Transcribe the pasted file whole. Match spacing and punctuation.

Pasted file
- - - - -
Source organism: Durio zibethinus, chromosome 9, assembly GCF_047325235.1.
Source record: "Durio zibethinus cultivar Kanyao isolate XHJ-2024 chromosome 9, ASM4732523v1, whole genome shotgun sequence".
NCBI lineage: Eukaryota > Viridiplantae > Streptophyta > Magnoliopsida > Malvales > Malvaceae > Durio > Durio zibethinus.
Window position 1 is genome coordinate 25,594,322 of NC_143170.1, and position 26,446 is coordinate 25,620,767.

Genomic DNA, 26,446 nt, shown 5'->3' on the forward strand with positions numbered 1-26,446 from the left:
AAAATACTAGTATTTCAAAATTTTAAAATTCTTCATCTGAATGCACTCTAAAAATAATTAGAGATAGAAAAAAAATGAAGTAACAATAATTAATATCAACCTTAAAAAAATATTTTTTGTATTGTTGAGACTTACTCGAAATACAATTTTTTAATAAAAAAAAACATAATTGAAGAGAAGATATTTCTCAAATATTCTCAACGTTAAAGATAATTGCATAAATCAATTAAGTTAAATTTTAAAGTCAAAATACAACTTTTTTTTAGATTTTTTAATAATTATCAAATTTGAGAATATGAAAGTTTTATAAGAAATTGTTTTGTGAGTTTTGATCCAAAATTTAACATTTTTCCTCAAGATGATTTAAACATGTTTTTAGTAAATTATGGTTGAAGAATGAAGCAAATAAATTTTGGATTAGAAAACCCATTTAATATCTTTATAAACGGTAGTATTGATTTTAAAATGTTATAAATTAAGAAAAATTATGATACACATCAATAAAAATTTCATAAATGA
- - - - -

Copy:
Source organism: Durio zibethinus, chromosome 9, assembly GCF_047325235.1.
Source record: "Durio zibethinus cultivar Kanyao isolate XHJ-2024 chromosome 9, ASM4732523v1, whole genome shotgun sequence".
NCBI lineage: Eukaryota > Viridiplantae > Streptophyta > Magnoliopsida > Malvales > Malvaceae > Durio > Durio zibethinus.
Window position 1 is genome coordinate 25,594,322 of NC_143170.1, and position 26,446 is coordinate 25,620,767.

Genomic DNA, 26,446 nt, shown 5'->3' on the forward strand with positions numbered 1-26,446 from the left:
AAAATACTAGTATTTCAAAATTTTAAAATTCTTCATCTGAATGCACTCTAAAAATAATTAGAGATAGAAAAAAAATGAAGTAACAATAATTAATATCAACCTTAAAAAAATATTTTTTGTATTGTTGAGACTTACTCGAAATACAATTTTTTAATAAAAAAAAACATAATTGAAGAGAAGATATTTCTCAAATATTCTCAACGTTAAAGATAATTGCATAAATCAATTAAGTTAAATTTTAAAGTCAAAATACAACTTTTTTTTAGATTTTTTAATAATTATCAAATTTGAGAATATGAAAGTTTTATAAGAAATTGTTTTGTGAGTTTTGATCCAAAATTTAACATTTTTCCTCAAGATGATTTAAACATGTTTTTAGTAAATTATGGTTGAAGAATGAAGCAAATAAATTTTGGATTAGAAAACCCATTTAATATCTTTATAAACGGTAGTATTGATTTTAAAATGTTATAAATTAAGAAAAATTATGATACACATCAATAAAAATTTCATAAATGA